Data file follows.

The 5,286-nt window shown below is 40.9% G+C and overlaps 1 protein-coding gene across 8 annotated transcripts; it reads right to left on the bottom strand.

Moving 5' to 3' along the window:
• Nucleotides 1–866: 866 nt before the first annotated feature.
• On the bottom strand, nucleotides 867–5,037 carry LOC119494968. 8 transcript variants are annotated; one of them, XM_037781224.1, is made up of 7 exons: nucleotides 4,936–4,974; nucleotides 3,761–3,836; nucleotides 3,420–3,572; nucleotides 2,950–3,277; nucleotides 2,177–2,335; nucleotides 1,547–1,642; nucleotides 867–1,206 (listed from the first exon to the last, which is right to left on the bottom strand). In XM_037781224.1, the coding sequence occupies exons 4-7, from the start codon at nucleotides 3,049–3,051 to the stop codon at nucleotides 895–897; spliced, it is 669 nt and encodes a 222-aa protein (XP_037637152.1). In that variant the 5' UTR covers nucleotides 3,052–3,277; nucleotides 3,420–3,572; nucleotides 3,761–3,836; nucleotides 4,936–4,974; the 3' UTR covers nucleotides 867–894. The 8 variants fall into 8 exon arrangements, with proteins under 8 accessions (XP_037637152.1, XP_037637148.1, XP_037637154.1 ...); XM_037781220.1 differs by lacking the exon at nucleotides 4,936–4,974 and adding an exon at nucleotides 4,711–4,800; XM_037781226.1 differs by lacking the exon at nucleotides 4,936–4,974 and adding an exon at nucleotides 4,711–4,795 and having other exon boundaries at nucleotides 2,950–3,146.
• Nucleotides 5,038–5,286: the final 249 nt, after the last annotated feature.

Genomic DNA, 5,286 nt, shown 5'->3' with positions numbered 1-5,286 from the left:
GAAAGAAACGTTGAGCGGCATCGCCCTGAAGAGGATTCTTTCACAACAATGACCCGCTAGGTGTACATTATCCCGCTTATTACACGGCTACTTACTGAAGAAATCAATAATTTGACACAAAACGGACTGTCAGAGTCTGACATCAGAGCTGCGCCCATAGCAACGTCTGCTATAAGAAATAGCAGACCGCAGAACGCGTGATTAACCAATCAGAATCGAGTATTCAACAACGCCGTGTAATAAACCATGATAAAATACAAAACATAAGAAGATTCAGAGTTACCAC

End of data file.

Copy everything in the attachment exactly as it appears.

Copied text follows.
The 5,286-nt window shown below is 40.9% G+C and overlaps 1 protein-coding gene across 8 annotated transcripts; it reads right to left on the bottom strand.

Moving 5' to 3' along the window:
• Nucleotides 1–866: 866 nt before the first annotated feature.
• On the bottom strand, nucleotides 867–5,037 carry LOC119494968. 8 transcript variants are annotated; one of them, XM_037781224.1, is made up of 7 exons: nucleotides 4,936–4,974; nucleotides 3,761–3,836; nucleotides 3,420–3,572; nucleotides 2,950–3,277; nucleotides 2,177–2,335; nucleotides 1,547–1,642; nucleotides 867–1,206 (listed from the first exon to the last, which is right to left on the bottom strand). In XM_037781224.1, the coding sequence occupies exons 4-7, from the start codon at nucleotides 3,049–3,051 to the stop codon at nucleotides 895–897; spliced, it is 669 nt and encodes a 222-aa protein (XP_037637152.1). In that variant the 5' UTR covers nucleotides 3,052–3,277; nucleotides 3,420–3,572; nucleotides 3,761–3,836; nucleotides 4,936–4,974; the 3' UTR covers nucleotides 867–894. The 8 variants fall into 8 exon arrangements, with proteins under 8 accessions (XP_037637152.1, XP_037637148.1, XP_037637154.1 ...); XM_037781220.1 differs by lacking the exon at nucleotides 4,936–4,974 and adding an exon at nucleotides 4,711–4,800; XM_037781226.1 differs by lacking the exon at nucleotides 4,936–4,974 and adding an exon at nucleotides 4,711–4,795 and having other exon boundaries at nucleotides 2,950–3,146.
• Nucleotides 5,038–5,286: the final 249 nt, after the last annotated feature.

Genomic DNA, 5,286 nt, shown 5'->3' with positions numbered 1-5,286 from the left:
GAAAGAAACGTTGAGCGGCATCGCCCTGAAGAGGATTCTTTCACAACAATGACCCGCTAGGTGTACATTATCCCGCTTATTACACGGCTACTTACTGAAGAAATCAATAATTTGACACAAAACGGACTGTCAGAGTCTGACATCAGAGCTGCGCCCATAGCAACGTCTGCTATAAGAAATAGCAGACCGCAGAACGCGTGATTAACCAATCAGAATCGAGTATTCAACAACGCCGTGTAATAAACCATGATAAAATACAAAACATAAGAAGATTCAGAGTTACCAC